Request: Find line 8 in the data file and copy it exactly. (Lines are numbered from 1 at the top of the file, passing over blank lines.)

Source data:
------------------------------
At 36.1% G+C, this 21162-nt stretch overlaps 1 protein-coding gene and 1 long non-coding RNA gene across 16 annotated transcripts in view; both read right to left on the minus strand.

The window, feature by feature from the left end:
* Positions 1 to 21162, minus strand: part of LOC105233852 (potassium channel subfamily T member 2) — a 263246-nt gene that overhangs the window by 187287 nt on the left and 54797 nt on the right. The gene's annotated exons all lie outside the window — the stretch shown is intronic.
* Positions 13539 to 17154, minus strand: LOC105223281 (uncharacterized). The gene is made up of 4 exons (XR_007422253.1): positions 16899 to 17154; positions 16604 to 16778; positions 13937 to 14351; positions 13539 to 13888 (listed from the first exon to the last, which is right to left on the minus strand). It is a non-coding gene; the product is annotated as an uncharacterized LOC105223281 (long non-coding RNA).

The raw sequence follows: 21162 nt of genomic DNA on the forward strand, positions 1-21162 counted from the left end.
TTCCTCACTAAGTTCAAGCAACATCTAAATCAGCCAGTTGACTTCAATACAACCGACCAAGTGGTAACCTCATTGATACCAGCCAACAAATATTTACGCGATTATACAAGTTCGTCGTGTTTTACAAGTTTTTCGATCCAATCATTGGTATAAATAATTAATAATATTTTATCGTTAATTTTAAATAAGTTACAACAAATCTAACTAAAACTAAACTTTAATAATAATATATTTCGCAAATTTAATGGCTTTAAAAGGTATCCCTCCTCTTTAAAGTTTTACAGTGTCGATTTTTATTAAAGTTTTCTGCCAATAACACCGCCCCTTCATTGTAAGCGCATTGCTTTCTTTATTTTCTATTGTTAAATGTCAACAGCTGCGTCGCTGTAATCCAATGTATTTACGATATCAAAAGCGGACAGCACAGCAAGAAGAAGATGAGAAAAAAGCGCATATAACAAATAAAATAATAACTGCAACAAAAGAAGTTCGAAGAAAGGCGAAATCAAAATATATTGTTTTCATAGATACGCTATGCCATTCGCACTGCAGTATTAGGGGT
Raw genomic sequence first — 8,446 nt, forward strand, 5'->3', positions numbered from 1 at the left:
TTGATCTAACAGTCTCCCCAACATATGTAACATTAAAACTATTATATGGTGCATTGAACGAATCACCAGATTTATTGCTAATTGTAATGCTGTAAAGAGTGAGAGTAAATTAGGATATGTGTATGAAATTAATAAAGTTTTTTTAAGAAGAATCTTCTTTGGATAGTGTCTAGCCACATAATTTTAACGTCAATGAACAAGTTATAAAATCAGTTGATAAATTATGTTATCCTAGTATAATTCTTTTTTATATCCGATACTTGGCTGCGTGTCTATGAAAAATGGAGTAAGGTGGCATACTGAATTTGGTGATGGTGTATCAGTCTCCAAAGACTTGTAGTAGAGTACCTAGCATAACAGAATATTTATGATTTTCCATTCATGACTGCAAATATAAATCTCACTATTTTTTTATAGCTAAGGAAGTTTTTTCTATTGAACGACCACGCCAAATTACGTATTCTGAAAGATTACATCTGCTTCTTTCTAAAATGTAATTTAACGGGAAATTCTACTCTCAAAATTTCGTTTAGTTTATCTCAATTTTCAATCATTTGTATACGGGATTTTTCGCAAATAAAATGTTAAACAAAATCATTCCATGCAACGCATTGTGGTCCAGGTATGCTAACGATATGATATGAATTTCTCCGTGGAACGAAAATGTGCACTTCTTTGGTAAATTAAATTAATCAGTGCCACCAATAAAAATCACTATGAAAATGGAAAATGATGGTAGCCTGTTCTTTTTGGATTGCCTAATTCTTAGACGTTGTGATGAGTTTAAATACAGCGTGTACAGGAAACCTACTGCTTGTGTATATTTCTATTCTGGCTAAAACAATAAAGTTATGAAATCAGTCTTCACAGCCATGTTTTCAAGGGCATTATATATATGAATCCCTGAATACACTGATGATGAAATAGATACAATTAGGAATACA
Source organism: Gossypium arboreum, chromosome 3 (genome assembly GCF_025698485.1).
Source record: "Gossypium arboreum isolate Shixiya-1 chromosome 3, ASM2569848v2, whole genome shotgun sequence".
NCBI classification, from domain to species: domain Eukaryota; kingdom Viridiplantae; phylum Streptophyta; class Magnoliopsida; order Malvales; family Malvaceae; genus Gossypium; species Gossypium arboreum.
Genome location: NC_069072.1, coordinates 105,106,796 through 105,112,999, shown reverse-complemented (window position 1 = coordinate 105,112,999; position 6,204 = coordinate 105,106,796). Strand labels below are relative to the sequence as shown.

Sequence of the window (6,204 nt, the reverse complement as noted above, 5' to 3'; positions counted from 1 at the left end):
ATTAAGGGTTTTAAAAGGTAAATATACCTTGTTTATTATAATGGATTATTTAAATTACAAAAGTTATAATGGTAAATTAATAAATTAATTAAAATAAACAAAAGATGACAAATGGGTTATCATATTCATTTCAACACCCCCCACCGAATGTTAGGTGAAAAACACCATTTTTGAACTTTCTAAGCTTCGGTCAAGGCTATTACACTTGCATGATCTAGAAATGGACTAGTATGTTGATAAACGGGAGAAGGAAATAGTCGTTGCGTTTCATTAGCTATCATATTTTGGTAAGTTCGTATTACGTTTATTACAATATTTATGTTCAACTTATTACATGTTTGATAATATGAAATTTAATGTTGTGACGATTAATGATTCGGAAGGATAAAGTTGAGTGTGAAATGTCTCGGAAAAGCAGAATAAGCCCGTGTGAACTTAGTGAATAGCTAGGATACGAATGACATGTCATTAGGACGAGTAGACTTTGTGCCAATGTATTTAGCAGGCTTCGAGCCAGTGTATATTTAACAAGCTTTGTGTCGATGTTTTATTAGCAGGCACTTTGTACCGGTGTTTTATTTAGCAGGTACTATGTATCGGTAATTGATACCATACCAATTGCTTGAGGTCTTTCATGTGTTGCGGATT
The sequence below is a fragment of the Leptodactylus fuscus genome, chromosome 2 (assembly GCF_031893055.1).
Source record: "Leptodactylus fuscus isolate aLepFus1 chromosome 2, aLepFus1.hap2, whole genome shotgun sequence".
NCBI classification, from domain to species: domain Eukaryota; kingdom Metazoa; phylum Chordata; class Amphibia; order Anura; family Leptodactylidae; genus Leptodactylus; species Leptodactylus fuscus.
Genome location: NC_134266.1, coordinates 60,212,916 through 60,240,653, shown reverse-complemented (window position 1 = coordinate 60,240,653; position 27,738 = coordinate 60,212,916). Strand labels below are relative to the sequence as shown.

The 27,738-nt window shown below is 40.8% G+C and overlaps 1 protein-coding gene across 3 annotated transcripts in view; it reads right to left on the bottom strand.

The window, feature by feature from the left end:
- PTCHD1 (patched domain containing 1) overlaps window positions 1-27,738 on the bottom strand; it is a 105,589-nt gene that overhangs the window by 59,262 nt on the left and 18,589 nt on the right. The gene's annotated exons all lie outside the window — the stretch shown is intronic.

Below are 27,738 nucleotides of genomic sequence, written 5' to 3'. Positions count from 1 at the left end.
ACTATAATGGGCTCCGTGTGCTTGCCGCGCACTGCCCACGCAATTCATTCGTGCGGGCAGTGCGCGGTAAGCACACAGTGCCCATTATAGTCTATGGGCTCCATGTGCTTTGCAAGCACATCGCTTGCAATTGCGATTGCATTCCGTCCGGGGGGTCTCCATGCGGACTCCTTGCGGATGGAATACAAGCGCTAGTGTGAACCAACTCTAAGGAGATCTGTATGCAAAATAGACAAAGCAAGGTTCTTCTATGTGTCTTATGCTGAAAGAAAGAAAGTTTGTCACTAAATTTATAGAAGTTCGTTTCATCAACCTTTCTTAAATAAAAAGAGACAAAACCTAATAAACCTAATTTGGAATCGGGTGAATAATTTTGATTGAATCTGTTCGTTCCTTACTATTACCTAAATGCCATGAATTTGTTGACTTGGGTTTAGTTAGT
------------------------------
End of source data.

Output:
TTGATCTAACAGTCTCCCCAACATATGTAACATTAAAACTATTATATGGTGCATTGAACGAATCACCAGATTTATTGCTAATTGTAATGCTGTAAAGAGTGAGAGTAAATTAGGATATGTGTATGAAATTAATAAAGTTTTTTTAAGAAGAATCTTCTTTGGATAGTGTCTAGCCACATAATTTTAACGTCAATGAACAAGTTATAAAATCAGTTGATAAATTATGTTATCCTAGTATAATTCTTTTTTATATCCGATACTTGGCTGCGTGTCTATGAAAAATGGAGTAAGGTGGCATACTGAATTTGGTGATGGTGTATCAGTCTCCAAAGACTTGTAGTAGAGTACCTAGCATAACAGAATATTTATGATTTTCCATTCATGACTGCAAATATAAATCTCACTATTTTTTTATAGCTAAGGAAGTTTTTTCTATTGAACGACCACGCCAAATTACGTATTCTGAAAGATTACATCTGCTTCTTTCTAAAATGTAATTTAACGGGAAATTCTACTCTCAAAATTTCGTTTAGTTTATCTCAATTTTCAATCATTTGTATACGGGATTTTTCGCAAATAAAATGTTAAACAAAATCATTCCATGCAACGCATTGTGGTCCAGGTATGCTAACGATATGATATGAATTTCTCCGTGGAACGAAAATGTGCACTTCTTTGGTAAATTAAATTAATCAGTGCCACCAATAAAAATCACTATGAAAATGGAAAATGATGGTAGCCTGTTCTTTTTGGATTGCCTAATTCTTAGACGTTGTGATGAGTTTAAATACAGCGTGTACAGGAAACCTACTGCTTGTGTATATTTCTATTCTGGCTAAAACAATAAAGTTATGAAATCAGTCTTCACAGCCATGTTTTCAAGGGCATTATATATATGAATCCCTGAATACACTGATGATGAAATAGATACAATTAGGAATACA